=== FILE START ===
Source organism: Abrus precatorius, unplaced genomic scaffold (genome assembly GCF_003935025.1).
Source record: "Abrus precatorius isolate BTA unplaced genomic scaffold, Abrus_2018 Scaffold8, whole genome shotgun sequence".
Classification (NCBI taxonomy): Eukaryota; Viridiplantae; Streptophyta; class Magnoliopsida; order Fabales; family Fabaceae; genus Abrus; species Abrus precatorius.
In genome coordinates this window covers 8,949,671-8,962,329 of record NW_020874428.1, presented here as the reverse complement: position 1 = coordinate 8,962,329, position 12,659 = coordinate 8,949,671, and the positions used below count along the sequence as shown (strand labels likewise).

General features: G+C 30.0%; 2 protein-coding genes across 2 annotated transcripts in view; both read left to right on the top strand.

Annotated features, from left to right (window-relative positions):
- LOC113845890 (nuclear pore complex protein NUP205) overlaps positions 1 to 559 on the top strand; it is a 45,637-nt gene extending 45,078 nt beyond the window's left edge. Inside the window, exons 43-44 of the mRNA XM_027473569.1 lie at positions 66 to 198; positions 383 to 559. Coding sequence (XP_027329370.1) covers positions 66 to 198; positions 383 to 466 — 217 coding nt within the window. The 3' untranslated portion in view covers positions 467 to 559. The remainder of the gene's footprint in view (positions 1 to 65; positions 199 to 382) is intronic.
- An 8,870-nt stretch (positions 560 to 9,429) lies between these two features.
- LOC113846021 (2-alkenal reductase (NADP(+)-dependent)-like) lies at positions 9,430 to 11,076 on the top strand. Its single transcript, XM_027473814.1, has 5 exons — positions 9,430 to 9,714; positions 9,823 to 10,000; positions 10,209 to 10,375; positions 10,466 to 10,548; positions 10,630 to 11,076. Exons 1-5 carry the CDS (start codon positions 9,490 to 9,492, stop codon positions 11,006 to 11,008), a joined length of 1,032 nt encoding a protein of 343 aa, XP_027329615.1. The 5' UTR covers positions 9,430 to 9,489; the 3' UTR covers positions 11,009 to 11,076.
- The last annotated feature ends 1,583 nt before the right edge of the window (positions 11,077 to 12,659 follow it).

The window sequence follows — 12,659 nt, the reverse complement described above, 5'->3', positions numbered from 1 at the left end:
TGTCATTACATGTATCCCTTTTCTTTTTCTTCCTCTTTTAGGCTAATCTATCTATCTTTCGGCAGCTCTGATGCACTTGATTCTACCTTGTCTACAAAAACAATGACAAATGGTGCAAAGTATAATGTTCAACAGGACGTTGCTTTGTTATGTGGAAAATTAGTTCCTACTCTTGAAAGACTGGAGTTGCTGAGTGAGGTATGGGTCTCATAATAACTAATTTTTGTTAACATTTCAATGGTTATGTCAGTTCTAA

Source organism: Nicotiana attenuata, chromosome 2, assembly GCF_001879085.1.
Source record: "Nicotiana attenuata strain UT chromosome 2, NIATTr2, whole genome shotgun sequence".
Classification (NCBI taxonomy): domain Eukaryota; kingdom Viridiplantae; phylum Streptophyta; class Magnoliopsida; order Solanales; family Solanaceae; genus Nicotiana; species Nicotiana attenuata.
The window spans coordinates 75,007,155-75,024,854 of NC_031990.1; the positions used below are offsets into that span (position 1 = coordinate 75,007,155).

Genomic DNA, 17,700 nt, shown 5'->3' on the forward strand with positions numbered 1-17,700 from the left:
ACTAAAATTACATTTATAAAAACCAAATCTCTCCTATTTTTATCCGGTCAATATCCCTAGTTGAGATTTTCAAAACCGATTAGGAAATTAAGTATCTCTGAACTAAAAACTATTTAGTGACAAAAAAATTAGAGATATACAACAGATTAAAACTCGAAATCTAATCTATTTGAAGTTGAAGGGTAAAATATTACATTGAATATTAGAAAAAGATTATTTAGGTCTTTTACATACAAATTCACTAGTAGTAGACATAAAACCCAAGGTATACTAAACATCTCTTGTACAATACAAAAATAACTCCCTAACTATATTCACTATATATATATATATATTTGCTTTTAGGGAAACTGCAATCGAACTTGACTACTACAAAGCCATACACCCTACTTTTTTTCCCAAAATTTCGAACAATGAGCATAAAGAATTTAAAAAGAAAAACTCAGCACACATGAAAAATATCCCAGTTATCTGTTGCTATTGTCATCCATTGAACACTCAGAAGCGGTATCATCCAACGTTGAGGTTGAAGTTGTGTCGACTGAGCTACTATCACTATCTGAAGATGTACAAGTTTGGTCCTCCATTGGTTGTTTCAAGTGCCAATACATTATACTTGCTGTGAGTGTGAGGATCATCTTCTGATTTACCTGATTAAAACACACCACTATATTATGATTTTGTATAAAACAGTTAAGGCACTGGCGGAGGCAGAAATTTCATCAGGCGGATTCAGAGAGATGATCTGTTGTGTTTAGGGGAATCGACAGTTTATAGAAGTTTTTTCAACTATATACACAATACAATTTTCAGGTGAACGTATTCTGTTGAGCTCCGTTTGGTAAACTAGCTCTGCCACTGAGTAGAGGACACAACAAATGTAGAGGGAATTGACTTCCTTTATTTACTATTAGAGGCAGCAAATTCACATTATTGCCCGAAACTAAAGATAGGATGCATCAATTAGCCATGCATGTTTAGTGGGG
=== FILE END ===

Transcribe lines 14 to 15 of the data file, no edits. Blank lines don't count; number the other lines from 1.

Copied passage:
Source record: "Nicotiana attenuata strain UT chromosome 2, NIATTr2, whole genome shotgun sequence".
Classification (NCBI taxonomy): domain Eukaryota; kingdom Viridiplantae; phylum Streptophyta; class Magnoliopsida; order Solanales; family Solanaceae; genus Nicotiana; species Nicotiana attenuata.